Star Wars: The Clone Wars

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Opening this week, George Lucas takes another stab at killing off his Star Wars universe for good with the animated The Clone Wars. stars in and directs the action parody Tropic Thunder. Plus, debuts his latest sexy drama, Vicky Cristina Barcelona, as Kiefer Sutherland stars in the Asian-inspired horror film, Mirrors.

Star Wars: The Clone Wars
Six movies were probably enough, so a series is definitely pushing it to the extreme, but George Lucas seems to have no problem milking Star Wars for all it’s worth. The result of his latest venture is a film that won’t offend die hard fans, but it does strain every attempt at relevancy without offering a shred of new or engaging action or storytelling.

Set between the second and third prequel films, Star Wars: The Clone Wars follows Anakin Skywalker and Obi-Wan Kenobi in the midst of the epic battle against the forces of the Sith, led by Darth Sidious, Count Dooku and General Grievous. Joining Anakin in the battle is his new padawan learner, Ahsoka, a feisty youth with a lot to prove as she tries to convince her master to train her. The battle turns more complicated for the Jedi Knights when Jabba the Hutt’s child is abducted, and the good guys have to rush in to help him, or face the loss of important space routes.

And right there, you can imagine already why this film flounders through its plot. Trade routes? Who really cares about shipping issues in the middle of an animated movie about super-duper action heroes who have plasma-like swords that can cut through pretty much anything? And after four films in the last few years, how can Lucas and crew still write such lame stories?

With a mostly new cast filling in for the original live action stars, Clone Wars also sticks surprisingly close to the spirit of the original characters. Matt Lanter provides a slightly more youthful, energetic Anakin, while James Arnold Taylor mimics Ewan McGregor’s Obi-Wan Kenobi almost perfectly. Ashley Eckstein gives a lively performance as Ahsoka Tano, adding a fun range to her character that goes above and beyond the otherwise simple script.

Meanwhile, two familiar voices do provide some helpful backup, although it’s not clear why they would return while others did not. Samuel L. Jackson is back once more as Mace Windu, and Christopher Lee provides his usual baritone for the role of Count Dooku.

My biggest disappointment with the film was simply that it didn’t capitalize on the new format, or the potential new audience, to do something new and different. While the film may look a little different from the films, at least in texture, the story is identical to what we have become used to over the past thirty years. There is a feeling that we’re just witnessing the tip of the iceberg, and that the series will explore a lot more, but by my standards that is more aggravating than fulfilling.

Tropic Thunder
Also out in theatres this week is the action parody Tropic Thunder, which stars Ben Stiller, Jack Black, and Robert Downey Jr. as a trio of pompous actors filming a war movie in Asia. The filming turns into a real war however, and things turn really ridiculous, as the production gets carried away by drug smugglers.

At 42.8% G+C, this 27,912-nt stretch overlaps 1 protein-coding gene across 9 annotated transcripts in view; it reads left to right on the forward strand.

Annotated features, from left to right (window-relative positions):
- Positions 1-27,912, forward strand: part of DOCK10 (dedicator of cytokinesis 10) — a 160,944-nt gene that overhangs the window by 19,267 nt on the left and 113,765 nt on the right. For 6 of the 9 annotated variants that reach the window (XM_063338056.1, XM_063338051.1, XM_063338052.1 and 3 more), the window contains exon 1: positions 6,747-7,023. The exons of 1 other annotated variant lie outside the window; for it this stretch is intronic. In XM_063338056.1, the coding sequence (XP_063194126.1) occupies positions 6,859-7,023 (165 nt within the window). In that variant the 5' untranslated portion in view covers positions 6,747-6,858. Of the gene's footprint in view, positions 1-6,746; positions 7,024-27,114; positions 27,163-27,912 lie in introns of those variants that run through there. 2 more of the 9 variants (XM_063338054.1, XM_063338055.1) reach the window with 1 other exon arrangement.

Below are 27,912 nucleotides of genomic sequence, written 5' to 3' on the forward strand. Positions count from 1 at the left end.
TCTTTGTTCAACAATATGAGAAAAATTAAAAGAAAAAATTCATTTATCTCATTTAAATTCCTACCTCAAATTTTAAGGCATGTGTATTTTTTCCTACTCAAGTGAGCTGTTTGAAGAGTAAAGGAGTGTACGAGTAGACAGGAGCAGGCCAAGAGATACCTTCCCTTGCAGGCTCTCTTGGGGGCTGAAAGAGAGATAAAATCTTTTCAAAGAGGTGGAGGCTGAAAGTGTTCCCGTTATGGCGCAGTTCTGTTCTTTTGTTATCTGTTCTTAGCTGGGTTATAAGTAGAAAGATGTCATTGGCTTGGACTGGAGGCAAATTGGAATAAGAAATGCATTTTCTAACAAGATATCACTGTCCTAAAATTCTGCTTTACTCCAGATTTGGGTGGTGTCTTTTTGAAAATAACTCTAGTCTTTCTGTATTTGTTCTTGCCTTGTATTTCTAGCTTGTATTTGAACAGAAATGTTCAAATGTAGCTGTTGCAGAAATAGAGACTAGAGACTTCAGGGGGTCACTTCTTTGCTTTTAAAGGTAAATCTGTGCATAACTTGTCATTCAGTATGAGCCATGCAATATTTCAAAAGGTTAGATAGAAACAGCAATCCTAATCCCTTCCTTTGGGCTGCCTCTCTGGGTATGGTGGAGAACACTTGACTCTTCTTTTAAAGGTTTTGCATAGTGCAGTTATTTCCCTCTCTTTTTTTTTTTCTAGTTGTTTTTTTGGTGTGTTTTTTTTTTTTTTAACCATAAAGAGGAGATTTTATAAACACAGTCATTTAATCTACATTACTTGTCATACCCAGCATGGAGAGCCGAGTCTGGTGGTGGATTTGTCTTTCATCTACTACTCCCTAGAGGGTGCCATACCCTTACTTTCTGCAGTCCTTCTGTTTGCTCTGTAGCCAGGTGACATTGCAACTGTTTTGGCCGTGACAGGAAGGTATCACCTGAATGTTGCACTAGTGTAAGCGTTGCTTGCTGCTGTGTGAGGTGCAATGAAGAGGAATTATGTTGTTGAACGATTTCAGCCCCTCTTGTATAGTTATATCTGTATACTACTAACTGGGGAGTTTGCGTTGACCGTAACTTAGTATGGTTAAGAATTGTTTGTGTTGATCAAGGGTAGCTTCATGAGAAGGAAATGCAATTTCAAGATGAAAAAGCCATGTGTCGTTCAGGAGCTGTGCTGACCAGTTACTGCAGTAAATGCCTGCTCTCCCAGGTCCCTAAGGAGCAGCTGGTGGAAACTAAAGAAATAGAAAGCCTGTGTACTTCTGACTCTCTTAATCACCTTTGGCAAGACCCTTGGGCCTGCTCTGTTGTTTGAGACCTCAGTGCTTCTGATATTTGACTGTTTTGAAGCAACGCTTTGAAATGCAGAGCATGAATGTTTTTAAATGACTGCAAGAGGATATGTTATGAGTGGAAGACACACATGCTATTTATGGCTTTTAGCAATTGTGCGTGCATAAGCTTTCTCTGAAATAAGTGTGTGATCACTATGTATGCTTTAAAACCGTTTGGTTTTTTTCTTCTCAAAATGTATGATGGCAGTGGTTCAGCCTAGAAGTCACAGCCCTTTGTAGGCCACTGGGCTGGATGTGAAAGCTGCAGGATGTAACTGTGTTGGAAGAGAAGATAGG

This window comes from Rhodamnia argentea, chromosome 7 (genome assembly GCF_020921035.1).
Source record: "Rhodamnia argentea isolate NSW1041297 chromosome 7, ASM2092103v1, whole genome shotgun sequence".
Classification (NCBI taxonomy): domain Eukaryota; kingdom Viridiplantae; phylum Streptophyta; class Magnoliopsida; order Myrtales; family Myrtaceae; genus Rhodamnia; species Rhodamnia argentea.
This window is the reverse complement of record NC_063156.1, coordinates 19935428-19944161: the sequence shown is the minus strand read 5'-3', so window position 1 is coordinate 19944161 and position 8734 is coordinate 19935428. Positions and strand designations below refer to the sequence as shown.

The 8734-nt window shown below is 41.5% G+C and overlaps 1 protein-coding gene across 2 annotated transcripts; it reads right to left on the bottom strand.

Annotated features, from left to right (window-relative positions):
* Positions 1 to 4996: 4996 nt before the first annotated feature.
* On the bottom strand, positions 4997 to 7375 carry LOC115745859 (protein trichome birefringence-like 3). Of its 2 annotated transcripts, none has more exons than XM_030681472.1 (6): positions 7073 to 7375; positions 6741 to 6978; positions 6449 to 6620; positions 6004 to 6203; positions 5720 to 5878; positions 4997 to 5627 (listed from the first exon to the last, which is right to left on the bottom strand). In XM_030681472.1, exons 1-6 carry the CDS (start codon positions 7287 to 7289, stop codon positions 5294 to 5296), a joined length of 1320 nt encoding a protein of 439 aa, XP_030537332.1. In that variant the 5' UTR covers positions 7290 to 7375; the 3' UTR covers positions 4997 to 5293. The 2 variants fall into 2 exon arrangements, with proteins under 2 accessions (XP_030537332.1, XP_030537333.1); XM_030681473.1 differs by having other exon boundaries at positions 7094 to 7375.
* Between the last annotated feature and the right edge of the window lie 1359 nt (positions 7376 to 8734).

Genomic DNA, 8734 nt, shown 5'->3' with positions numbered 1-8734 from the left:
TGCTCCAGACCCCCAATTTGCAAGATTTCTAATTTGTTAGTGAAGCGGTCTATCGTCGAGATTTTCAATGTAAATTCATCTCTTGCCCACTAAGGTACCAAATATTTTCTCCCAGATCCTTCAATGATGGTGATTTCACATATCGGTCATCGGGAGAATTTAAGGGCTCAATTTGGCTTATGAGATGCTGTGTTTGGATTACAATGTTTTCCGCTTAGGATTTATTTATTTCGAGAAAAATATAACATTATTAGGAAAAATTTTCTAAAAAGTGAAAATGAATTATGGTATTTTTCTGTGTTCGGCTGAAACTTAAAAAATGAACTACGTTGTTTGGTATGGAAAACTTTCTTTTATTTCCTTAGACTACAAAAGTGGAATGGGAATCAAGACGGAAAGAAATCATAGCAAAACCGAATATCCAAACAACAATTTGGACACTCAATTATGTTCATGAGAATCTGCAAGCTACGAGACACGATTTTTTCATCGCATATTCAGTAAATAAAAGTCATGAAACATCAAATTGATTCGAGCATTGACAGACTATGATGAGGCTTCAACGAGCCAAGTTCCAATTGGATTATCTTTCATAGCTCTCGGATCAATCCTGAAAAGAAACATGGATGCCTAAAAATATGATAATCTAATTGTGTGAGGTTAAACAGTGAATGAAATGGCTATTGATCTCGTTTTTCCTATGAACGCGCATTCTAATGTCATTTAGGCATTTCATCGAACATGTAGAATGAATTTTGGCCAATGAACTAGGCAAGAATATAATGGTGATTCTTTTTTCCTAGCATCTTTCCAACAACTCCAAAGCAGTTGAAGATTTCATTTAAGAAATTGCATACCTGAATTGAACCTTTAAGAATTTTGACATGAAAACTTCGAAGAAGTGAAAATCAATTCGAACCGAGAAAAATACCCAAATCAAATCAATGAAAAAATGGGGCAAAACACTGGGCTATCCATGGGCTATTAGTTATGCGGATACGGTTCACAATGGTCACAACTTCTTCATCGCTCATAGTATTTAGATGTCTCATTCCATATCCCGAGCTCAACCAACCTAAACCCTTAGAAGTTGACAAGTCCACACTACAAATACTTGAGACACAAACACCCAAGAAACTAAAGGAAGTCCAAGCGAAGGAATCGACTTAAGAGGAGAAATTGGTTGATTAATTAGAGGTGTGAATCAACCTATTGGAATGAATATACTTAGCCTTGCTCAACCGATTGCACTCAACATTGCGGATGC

Featuring a who’s-who of celebrity cameos, including Matthew McConaughey, Tobey Maguire, Tom Cruise, and Steve Coogan, Tropic Thunder is practically one big Hollywood in-joke. The film even begins with fake trailers with the film’s “stars.”

Perhaps surprisingly, considering how these types of movies usually bomb, Tropic Thunder is getting above average reviews from most critics. Peter Howell of the Star suggests that is largely thanks to two of the film’s stars.

“What keeps everything from imploding,” Howell wrote, “are Downey and Cruise, who are willing to push every audience button and damn the politically correct torpedoes.”

Vicky Cristina Barcelona
Writer and director Woody Allen paints another vivid, smoldering picture with a story of two women, played by Rebecca Hall and Scarlett Johansson, who engage in an ongoing affair while they’re on vacation in Spain. What they don’t know is that their artist friend has an ex-wife who still doesn’t want to let go of her man.

Javier Bardem stars as the womanizing artist, with Penelope Cruz playing his crazy, fiendish ex-lover.

David Edelstein from New York Magazine was one of many critics who enjoyed the film. “Given its particulars, Vicky Cristina Barcelona ought to have been an eye-roller. What a surprise that it’s so seductive.”

Mirrors
And again this week, movie fans are treated to yet another Asian-horror remake with Kiefer Sutherland starring as a security guard who discovers evil spirits lurking in mirrors at the new site he is supposed to be protecting. But when the spirits come after his family he will have to find a way to save themselves from the lurking evil.

Considering the number of failed Asian-inspired remakes, it’s hard to imagine this could turn out well, even with Sutherland charming his way through the film. There were no early reviews however, so right now this is purely speculation based on the sheer number of failed Asian remakes.

Clone Wars image courtesy of Warner Bros. Pictures

About The Author

W. Andrew Powell
Editor-In-Chief

W. Andrew Powell lives, sleeps, eats, and breaths movies and entertainment. Since launching The GATE in 1999 Andrew has enjoyed being a pest to any publicist who would return his calls. In his "spare time," Andrew is also an avid photographer, and writes about leisure travel and hotels around the world.

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